The band have pretty much disowned Into The Unknown, so I don't really think about it when I think of Bad Religion. I've youtube'd a few songs and they sound pretty dire, so I have no motivation to check it out. Maybe I will someday.
They certainly don't play any tracks from it, but the album shows a lot of the creativity the band had up their sleeve -- even if the results ended up somewhat strange. The album also resulted in the departure of two band members, which unquestionably shaped Bad Religion going forward. Of course it's not their best, but it's an important listen into Bad Religion history.
My favorite "thing" about Bad Religion is watching the music industry's production style, cost, and effort change over the course of three decades. Fourteen year olds can do more with a $300 laptop in 2013 than Bad Religion could do with their entire budget when their debut came out. As they gained label support, as production costs dropped, as the loudness wars took hold.. the results were generally a band playing the same style of music decades later but in a more polished form.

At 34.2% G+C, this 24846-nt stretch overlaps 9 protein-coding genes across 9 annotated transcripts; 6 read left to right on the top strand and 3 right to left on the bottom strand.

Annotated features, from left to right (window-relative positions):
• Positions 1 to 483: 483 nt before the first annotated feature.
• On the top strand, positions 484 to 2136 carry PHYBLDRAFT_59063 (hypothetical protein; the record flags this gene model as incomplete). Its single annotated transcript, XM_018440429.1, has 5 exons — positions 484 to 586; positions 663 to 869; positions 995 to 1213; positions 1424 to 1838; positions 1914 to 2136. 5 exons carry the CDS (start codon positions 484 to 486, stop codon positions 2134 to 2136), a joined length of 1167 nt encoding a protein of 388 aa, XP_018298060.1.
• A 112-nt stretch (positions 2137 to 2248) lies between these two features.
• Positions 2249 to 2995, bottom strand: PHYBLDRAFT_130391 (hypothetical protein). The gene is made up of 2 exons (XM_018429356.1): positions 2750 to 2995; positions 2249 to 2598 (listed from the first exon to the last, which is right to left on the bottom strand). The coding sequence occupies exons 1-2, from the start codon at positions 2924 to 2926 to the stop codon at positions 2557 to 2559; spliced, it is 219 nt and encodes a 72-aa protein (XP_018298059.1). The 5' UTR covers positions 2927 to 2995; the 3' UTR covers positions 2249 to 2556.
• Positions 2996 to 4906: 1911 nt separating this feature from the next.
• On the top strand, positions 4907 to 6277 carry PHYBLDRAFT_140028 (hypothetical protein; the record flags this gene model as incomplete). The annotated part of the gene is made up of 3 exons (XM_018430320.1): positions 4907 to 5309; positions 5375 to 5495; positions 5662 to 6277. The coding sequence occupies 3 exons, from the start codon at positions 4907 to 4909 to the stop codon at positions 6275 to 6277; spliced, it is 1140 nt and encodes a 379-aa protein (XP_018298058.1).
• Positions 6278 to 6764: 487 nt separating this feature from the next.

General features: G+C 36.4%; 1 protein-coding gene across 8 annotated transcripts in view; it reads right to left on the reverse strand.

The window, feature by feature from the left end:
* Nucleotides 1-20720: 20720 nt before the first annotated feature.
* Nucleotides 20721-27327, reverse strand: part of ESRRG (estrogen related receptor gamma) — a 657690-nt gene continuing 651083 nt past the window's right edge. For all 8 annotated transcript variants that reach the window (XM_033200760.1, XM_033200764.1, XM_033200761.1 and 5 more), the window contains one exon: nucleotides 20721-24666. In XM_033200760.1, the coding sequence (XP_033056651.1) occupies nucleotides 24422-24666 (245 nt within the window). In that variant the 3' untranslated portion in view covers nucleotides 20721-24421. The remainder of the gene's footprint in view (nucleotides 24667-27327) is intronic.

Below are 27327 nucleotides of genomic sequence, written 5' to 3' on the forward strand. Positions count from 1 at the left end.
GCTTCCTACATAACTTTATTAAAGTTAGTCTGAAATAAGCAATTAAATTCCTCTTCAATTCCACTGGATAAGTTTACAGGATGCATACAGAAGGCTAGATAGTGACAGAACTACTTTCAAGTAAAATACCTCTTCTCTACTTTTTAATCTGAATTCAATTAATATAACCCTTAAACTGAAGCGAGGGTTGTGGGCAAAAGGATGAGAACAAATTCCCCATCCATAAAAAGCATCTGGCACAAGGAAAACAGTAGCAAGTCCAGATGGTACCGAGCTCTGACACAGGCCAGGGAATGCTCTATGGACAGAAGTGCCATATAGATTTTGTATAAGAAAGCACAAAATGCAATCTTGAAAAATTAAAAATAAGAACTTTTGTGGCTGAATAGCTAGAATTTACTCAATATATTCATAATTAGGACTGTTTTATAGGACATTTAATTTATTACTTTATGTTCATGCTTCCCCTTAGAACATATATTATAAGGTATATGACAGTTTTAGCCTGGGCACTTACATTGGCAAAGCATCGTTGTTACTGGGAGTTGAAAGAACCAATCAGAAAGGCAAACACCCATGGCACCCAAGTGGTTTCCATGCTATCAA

There are a lot of bands who have their own version of Into the Unknown these days, but it's not as noticeable with the super slick production that has become a standard for all genres.